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This article is written by a student writer from the Her Campus at George Mason University chapter.

In the past year I have now watched 2 consecutive Bachelor/Bachelorette seasons as they’ve happened. This is a first for me, and now probably a last. I first started watching this show my freshman year of college, as my roommate got me to watch an older season of “The Bachelorette” (Joelle “Jojo” Fletcher’s season, to be exact) for fun during finals week. This initial season was really entertaining and there were a lot of really likeable people on the show so I ended up enjoying it. 

Fast forward to 2020 and the *escapism* appeal of watching reality TV drew me back in at the beginning of the pandemic. And of course, I dragged my boyfriend into it because what else we were going to do on a Monday night Skype call. I think that watching this show with someone who’s never experienced it before really helped me see just how bad this entire set up is. The last cycle of seasons of this franchise have been very unique in their own ways. Clare Crawley got engaged fast, Tayshia Adams was an amazing bachelorette in a disappointingly short period of time, and Matt James is the first Black male lead with the most diverse cast. These seasons however have exposed the integrity of the franchise.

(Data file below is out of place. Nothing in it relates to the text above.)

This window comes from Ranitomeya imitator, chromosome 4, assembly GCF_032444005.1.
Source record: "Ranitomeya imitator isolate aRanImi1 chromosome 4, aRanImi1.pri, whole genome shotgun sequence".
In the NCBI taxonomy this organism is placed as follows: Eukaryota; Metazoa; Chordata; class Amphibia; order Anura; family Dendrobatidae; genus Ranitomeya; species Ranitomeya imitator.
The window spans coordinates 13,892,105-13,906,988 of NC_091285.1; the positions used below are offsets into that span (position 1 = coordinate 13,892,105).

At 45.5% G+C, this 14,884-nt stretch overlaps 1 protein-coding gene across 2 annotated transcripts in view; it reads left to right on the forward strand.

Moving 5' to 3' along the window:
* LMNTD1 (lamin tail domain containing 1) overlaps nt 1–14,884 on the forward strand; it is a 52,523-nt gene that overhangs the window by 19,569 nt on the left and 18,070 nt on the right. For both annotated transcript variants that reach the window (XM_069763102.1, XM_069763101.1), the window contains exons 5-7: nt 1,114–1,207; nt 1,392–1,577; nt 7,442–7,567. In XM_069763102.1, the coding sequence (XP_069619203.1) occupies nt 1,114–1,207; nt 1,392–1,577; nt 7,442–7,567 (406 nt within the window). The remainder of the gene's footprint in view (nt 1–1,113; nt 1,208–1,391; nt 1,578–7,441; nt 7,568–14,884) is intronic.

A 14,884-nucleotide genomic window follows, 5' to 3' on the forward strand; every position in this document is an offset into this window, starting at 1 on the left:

So here are some thoughts we’ve come up with on how problematic this show has become:

1. Putting contestants in uncomfortable situations

It should go without saying that in applying and agreeing to be on a reality show, you should already know that your life is going to be invaded by a camera and you’re going to do some weird stuff. But “The Bachelor” has crossed that line and put people in extremely uncomfortable scenarios. For instance, on the most recent episode, the one-on-one date was Matt James and contestant Serena Pitt engaging in a tantric yoga lesson. Tantric yoga is very sexual and is meant to create a deep bond with your partner. The whole time Serena looked very uneasy and in her confessionals she blatantly tells us that this is something she never wanted to do or ever do again. Dates like these are consistent with the series as in the previous season, Clare Crawley made her contestants strip for a game of dodgeball, visibly making many of the men embarrassed. 

2. Sexualization of everyone on the show

Like the strip dodgeball date, a lot of the entertainment aspects of the show rely on showing off the bodies of everyone on the show. Women typically wear tight fitting dresses, leggings, and tops, while the men are constantly shirtless with their physique on display. It literally seems like whenever the show returns from a commercial break, the show opens to a montage of Matt working out without a shirt on and it makes us cringe every time. Not only does this give people a false view of what “beauty” is, but it’s just very uncomfortable as a viewer to watch. 

3. Poor vetting of contestants